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deep breaths or shallow breaths. There is also the ability to breathe in more
air after a regular inhale; and the ability to exhale further after what feels like
a complete exhale. Each of these aspects of a breath represents a different
component of the breath. This is visually demonstrated in the graph below.

5
B
A Tidal Volume

Lung Volume
4 B Inspiratory Reserve
C Expiratory Reserve
D Vital Capacity
D E Residual Volume
3
A Normal Breathing
2 Deeper Breathing

C
1
E
0
Time

The Tidal Volume


TheWhen
Tidal
weVolume
take a normal inhale and exhale, the amount of air that we move into
and out of our lungs is called the tidal volume. The practice of Yoga tends to
When we
increase our take a normal
tidal volume overinhale
time. and exhale, the amount of air that
we move into and out of our lungs is called the tidal volume. The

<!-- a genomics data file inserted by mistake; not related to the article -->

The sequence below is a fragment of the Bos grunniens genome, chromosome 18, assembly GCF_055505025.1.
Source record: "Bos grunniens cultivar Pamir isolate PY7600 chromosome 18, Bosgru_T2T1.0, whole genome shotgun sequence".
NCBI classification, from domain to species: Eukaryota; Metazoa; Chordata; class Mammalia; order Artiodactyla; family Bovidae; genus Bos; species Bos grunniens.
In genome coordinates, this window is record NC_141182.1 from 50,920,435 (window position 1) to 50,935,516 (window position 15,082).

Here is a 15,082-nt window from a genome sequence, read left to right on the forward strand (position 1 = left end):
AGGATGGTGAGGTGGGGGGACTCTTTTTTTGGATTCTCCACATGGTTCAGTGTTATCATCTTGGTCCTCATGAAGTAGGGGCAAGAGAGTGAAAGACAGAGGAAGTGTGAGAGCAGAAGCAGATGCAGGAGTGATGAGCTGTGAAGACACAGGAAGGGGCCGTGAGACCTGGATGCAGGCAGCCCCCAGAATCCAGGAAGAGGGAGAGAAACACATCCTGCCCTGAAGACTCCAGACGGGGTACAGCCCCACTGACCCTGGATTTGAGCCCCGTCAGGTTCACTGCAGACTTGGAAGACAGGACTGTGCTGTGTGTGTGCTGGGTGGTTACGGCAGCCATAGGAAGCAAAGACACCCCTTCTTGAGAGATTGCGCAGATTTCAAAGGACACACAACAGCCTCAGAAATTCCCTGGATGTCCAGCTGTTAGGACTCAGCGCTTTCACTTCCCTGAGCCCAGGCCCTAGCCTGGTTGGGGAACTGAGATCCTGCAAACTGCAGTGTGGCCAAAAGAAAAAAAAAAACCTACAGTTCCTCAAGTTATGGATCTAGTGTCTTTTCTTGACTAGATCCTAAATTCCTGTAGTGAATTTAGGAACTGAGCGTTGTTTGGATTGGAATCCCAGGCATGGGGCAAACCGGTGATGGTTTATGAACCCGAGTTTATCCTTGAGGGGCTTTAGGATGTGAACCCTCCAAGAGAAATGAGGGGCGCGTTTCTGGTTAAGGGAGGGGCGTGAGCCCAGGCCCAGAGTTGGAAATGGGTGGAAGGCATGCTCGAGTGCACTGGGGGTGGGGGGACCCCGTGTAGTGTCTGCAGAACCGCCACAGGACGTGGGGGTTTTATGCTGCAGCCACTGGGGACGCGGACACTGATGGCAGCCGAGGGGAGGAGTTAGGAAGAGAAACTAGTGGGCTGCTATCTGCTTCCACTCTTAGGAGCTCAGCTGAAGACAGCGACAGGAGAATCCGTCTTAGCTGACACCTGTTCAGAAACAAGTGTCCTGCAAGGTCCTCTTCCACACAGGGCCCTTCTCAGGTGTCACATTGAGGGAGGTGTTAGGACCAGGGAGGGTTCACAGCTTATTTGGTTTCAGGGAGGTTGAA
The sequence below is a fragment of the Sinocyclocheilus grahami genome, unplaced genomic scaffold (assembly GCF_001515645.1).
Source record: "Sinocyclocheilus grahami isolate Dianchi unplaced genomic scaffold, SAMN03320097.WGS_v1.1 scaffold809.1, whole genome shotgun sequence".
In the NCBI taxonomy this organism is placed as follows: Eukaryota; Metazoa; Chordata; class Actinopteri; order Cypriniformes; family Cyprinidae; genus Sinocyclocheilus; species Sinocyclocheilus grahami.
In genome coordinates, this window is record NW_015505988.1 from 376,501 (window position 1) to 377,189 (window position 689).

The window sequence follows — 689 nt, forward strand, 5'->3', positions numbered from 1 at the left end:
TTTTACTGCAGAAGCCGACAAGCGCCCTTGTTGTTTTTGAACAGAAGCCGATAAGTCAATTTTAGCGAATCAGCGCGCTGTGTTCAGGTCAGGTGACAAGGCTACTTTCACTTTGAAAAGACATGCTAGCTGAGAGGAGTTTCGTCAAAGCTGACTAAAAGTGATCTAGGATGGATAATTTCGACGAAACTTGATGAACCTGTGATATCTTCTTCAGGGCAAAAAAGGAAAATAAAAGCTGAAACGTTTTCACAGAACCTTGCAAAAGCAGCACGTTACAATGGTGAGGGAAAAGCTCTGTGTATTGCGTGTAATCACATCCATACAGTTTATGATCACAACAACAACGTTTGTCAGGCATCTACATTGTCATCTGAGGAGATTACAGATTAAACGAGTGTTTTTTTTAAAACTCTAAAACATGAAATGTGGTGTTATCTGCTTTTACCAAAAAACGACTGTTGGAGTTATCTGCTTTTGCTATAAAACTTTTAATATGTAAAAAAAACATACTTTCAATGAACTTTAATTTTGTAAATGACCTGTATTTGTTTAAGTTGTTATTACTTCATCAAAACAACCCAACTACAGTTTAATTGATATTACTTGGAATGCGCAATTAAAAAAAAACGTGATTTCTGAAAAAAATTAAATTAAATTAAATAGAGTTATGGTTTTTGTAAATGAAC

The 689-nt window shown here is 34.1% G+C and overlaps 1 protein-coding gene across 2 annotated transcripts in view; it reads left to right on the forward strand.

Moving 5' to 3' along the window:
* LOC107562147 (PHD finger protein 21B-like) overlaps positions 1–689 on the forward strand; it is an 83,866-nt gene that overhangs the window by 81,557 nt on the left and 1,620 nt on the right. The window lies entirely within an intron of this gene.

practice of Yoga tends to increase our tidal volume over time.

14
Inspiratory Reserve
After a normal inhale, we usually can inhale slightly more air. This
is known as the inspiratory reserve. As the graph indicates, the
inspiratory reserve can be fairly large for most of us. Practicing our
yoga breathing can help reduce the inspiratory reserve by having
each inhale use more of the tidal volume.

Expiratory Reserve
After a normal exhale, we can usually exhale slight more air. This
is known as the expiratory reserve. The expiratory reserve on the
graph is smaller than the inspiratory reserve. This is because we
usually have a more complete exhale than inhale. Practicing our
yoga breathing allows us to exhaust the expiratory reserve during
our first exhale.

Vital Capacity
The vital capacity is the combination of the tidal volume, inspira-
tory reserve, and expiratory reserve. It represents the total capacity
for inhalation and exhalation. During daily breathing, we rarely
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use the entire vital capacity, and even during yoga practice, we ap-
proach but do not reach it. During breath specific practices in Yoga,
we may come close to or reach our vital capacity.

Residual Volume
It is never possible to completely exhale all possible gases from